Steps for Introducing ‘Sexual Aids’ in Your Relationship

Steps for Introducing 'Sexual Aids' in Your Relationship

There are a lot of different ways for you and your partner to enhance sexual enjoyment. Some couples prefer to use what is often referred to as a “sexual aid”. Sure, sex toys such as dildos and vibrators probably come to mind, but the term includes a lot more than that. A sexual aid is anything that will either create or increase sexual stimulation or pleasure. This can mean special clothing, lubricants, sex toys, erotica, restraints for bondage, and more. Read on to learn how you can incorporate sexual aids into your sex life.

Choose What You Want
Be sure to take some time to consider what you want to add to the bedroom. Include your partner in the decision-making, especially if you’re going to be using it with them. Keep in mind that it’s OK to choose something that either of you are open to trying, but might not be sure about. You won’t know until you try.

Be Free of Expectations
You’ll only set yourself and your partner up for disappointment if you anticipate that adding something new to your sexual routine will have a certain result. Keep an open mind going into the experience.

Try it Out On Your Own
There are some exceptions, but most sexual aids can be used while you’re masturbating, so you can try them out on your own first. Trying it out yourself may increase your chances of success when you introduce it to your partner.

Experiment
Find out the variety of things you can do with your sexual aid and be creative, using your entire body, if possible. Allow yourself plenty of time to discover a few ways to make use of your new toy or other aid.

Share
Share your knowledge with your partner. If you want to incorporate this new sexual aid into sex, let you partner see how you’ve been using it to pleasure yourself. Invite your partner to explore on their own and then show you what they have learned.

Explore
Now is the time to try it out with your partner. Have fun playing and discovering ways you can use your new sexuall aid during sex. This might involve new activities or positions that you haven’t ever tried, depending on what you’re using.

Communicate
Be sure to express how your prefer that the two of you use your sexual aid and encourage your partner to communicate this, as well. Enjoy!

 

6 Things Only Someone Coping with Infertility Understands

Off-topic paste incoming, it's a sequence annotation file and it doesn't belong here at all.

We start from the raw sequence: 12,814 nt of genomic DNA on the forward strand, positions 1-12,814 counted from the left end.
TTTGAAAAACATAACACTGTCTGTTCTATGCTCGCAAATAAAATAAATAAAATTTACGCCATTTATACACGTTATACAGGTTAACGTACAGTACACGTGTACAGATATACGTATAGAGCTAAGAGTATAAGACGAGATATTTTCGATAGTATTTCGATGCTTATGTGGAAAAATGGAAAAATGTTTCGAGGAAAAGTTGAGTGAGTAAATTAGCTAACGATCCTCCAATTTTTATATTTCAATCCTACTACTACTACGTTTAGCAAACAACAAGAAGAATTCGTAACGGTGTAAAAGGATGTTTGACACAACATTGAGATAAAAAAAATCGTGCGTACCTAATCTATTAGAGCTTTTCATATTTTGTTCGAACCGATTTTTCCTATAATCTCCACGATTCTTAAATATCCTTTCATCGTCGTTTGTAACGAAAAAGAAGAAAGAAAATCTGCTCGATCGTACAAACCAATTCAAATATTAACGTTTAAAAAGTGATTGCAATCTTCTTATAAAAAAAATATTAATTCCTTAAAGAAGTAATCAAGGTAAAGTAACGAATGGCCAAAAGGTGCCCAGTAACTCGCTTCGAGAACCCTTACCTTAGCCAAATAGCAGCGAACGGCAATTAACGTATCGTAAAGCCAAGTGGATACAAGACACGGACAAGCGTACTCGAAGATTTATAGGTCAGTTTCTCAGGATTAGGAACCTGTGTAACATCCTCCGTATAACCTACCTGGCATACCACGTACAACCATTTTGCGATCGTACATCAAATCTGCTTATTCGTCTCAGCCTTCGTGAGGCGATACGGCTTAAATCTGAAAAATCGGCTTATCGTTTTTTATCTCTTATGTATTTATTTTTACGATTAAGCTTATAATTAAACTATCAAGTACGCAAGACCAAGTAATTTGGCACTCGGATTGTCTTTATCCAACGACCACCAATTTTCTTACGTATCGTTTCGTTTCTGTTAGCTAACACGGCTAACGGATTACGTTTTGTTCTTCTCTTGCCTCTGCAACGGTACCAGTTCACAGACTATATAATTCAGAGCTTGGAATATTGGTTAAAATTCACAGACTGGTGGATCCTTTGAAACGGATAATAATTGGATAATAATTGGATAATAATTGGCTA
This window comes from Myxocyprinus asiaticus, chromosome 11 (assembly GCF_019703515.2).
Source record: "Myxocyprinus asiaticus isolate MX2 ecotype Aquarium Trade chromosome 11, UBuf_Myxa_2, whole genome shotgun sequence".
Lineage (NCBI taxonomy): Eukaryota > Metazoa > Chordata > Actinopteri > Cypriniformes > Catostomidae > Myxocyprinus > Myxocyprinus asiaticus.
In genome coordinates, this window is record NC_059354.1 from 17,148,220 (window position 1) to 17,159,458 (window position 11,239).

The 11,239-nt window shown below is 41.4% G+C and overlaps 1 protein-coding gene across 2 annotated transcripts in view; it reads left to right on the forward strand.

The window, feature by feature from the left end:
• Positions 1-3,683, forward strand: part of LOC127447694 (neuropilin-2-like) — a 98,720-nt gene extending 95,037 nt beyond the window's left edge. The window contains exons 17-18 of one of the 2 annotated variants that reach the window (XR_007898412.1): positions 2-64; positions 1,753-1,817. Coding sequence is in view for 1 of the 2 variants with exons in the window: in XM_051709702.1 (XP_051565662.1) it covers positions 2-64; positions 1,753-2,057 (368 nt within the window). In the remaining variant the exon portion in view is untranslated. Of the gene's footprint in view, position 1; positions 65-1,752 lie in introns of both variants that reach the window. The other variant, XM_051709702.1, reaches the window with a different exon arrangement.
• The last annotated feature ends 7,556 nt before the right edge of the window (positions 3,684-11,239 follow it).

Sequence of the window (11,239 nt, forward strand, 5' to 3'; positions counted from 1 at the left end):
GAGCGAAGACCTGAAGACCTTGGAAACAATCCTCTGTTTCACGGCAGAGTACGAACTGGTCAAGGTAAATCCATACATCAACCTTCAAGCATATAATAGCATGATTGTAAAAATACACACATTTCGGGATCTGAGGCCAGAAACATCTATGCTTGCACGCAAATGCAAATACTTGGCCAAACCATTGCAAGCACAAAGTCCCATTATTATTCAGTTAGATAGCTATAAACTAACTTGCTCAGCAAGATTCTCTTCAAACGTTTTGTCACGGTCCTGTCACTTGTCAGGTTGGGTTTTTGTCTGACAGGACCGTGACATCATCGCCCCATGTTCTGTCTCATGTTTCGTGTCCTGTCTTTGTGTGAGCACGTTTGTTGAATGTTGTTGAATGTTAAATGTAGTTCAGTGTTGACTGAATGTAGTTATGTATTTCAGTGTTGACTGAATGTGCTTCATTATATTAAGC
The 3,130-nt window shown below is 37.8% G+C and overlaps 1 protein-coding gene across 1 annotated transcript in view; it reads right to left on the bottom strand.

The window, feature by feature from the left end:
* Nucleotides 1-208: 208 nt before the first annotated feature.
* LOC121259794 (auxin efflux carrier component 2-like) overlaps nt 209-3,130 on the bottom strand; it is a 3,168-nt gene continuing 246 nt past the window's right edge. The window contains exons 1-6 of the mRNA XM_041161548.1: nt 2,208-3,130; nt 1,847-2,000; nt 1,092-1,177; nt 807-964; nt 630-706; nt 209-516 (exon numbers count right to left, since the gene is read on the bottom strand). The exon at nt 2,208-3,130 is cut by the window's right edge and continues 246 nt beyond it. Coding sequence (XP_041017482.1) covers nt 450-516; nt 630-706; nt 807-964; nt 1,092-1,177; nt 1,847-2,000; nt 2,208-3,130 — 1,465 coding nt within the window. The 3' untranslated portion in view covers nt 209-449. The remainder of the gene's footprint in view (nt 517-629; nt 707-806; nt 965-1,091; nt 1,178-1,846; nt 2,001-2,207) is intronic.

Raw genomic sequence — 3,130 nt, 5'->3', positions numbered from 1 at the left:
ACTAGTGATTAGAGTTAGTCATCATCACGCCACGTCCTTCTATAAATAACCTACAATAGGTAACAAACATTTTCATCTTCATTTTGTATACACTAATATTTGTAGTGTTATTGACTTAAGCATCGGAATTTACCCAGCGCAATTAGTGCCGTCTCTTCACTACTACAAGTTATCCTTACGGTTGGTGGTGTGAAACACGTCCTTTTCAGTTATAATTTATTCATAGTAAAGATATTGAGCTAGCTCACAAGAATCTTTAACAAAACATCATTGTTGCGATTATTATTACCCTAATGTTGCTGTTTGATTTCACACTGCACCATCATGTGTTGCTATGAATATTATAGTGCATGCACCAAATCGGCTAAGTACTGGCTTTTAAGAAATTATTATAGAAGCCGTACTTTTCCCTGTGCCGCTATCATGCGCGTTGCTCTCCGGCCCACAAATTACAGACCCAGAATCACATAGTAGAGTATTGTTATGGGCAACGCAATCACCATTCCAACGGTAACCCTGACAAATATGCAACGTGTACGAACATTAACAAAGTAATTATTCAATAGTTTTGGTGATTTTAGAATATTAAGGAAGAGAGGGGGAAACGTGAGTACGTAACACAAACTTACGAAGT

6 Things Only Someone Coping with Infertility Understands

Did you know that one in eight couples have trouble conceiving? That means you’re not alone if you have been having infertility problems. Read on to learn what only someone with infertility issues will understand:

It Can Be Very Expensive

Infertility procedures and medications are very expensive. On average, each attempt for in vitro fertilization (IVF) is $11,000 or more. Only a minority of people have health insurance that helps with those costs.

It’s Normal to be Disappointed Each Month

IVF is the most successful and drastic fertility procedure, but it is not a guarantee at all. The CDC compiles rates of success from nationwide fertility centers into one report each year and the latest one shows that 40 percent of IVF attempts in those under the age of 35 who use their own fresh embryos resulted in a birth. But that outcome becomes as low as 11 percent in 41 and 42 year olds.

Timing is Everything

Just missing a dose of fertility medication or taking them at the wrong time can be a disaster. Timing is everything. If you go against the medication schedule your doctor gave you — in the case of IVF — your eggs may not be ready to be retrieved or you might not have your intrauterine insemination during the time where it would be most successful.

It Can be an Emotional Roller Coaster

Usually women with infertility begin taking medications a few days after the start of their periods…and then they wait. “For the next 4 weeks you get your hopes up, you dream, you wish, you tell yourself, ‘It’s going to happen this month,’ and then when the stick says you’re not pregnant or the doctor tells you your embryo didn’t take, it’s soul-crushing,” says Laura Saltman, a woman who has been going through fertility treatments for three years.

It’s Painful

The medications have significant side effects that cause pain, inside and out. It can feel like the worst PMS experience combined with the amount of pain you typically feel on the first day of your period.